#7 - Mark Messier - 694 goals in 1,756 games played.
#6 - Mike Gartner - 708 goals in 1,432 games played.
#5 - Phil Esposito - 717 goals in 1,282 games played.
#4 - Marcel Dionne - 731 in 1,348 games played.
#3 - Brett Hull - 741 goals in 1,269 games played.
#2 - Gordie Howe - 801 goals in 1,767 games played.
#1 - Wayne Gretzky - 894 goals in 1,487 games played.
So, if you set Lemieux aside and look at the other 11 players on this list, the least amount of games played by any of them is Brett Hull's 1,269. Even that is 354 games more than Lemieux was able to play in. Guys like Messier and Gordie Howe...Lemieux could practically play an entire second career before approaching their total games played numbers!
I decided to take a look at the 8 guys ahead of Lemieux in career goals. I broke down how many more career goals they had than Lemieux, how many more career games they played than Lemieux, and how long it may have taken Mario to catch up to their goal totals had he remained healthy:
#8 - Steve Yzerman - 2 more goals, 599 more career games - at his career average pace, it would have taken Lemieux just 3 games to surpass Yzerman. No question at all that injury kept him out of the 8 spot...
#7 - Mark Messier - 4 more goals, 841 more career games - so, if Lemieux had gone on to play as many career games as Messier, he would only have had to net 4 goals in the next 10 1/2 seasons or so to surpass Mark! No question that he was a more prolific scorer than Messier.
#6 - Mike Gartner - 18 more goals, 517 more career games - Again, no question. At his career pace Lemieux would have needed just 24 more games to net 18 goals. Gartner played 517 more games than Lemieux. Enough said.
#5 - Phil Esposito - 27 more goals, 367 more career games - Getting tougher but still falls in Lemieux's favor. At his career pace we'd be talking less than 40 games for Lemieux to make up the 27-goal difference. Phil played the equivalent of nearly 5 full seasons more than Lemieux.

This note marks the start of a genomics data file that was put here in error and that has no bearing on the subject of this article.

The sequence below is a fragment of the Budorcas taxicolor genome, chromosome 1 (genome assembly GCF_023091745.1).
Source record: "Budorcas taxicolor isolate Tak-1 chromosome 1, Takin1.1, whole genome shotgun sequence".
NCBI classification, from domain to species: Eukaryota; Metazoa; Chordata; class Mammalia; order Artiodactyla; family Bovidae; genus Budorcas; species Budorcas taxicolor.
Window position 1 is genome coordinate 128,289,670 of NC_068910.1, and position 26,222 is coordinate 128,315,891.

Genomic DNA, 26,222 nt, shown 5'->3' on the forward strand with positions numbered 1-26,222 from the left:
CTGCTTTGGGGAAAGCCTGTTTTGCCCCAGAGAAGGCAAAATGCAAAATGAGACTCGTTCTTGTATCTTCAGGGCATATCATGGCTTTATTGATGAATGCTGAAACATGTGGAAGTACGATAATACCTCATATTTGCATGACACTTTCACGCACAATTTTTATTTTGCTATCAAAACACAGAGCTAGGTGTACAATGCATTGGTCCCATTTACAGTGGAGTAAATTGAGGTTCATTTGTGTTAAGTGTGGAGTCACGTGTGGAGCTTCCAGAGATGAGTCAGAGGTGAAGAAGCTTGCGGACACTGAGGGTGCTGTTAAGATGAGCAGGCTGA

#4 - Marcel Dionne - 41 more goals, 433 more career games - Again looking at career goals-per-game Lemieux may have surpassed Dionne had he played just 56 games more than he did in his career. At this point I'm thinking Lemieux is at least the #4 best pure scorer of all-time.
#3 - Brett Hull - 51 more goals, 354 more career games - Here's where it starts getting tricky. Hull had 51 more goals than Lemieux, a significant number for sure. Here's the thing though...in 1992-93 Mario had 69 goals. In 1995-96 he had 69 goals. The two seasons in between? He sat one out completely and in the other played just 22 games (and scored 17 goals). Even if you assume that he would have scored only 35 goals in each of those two seasons if healthy (an insanely low estimate given these would have been his peak years, as evidenced by the two 69-goal bookmark seasons I referenced), that still would have been enough to surpass Hull's career numbers.
#2 - Gordie Howe - 111 more goals, 852 more career games - If you use Lemieux's career average of .75 goals per game played (Howe's is actually .45 goals/game), it would have taken him around 148 games to score 111 goals in theory. Let's take those two lost seasons I just referenced when comparing Brett Hull a moment ago. If we assume he would have netted 45 goals in each of those seasons, still a potentially low estimate in my opinion, that would have been an extra 73 total. At that point you'd be looking at a deficit of less than 40 goals, and Howe would still have over 700 career games in hand. Mario may have made up the difference had he played the full 1990-91 season alone (he scored 19 goals that year despite appearing in just 26 games). Sorry but I think Lemieux was a more effective goal scorer than Howe, the numbers don't lie. There, I said it.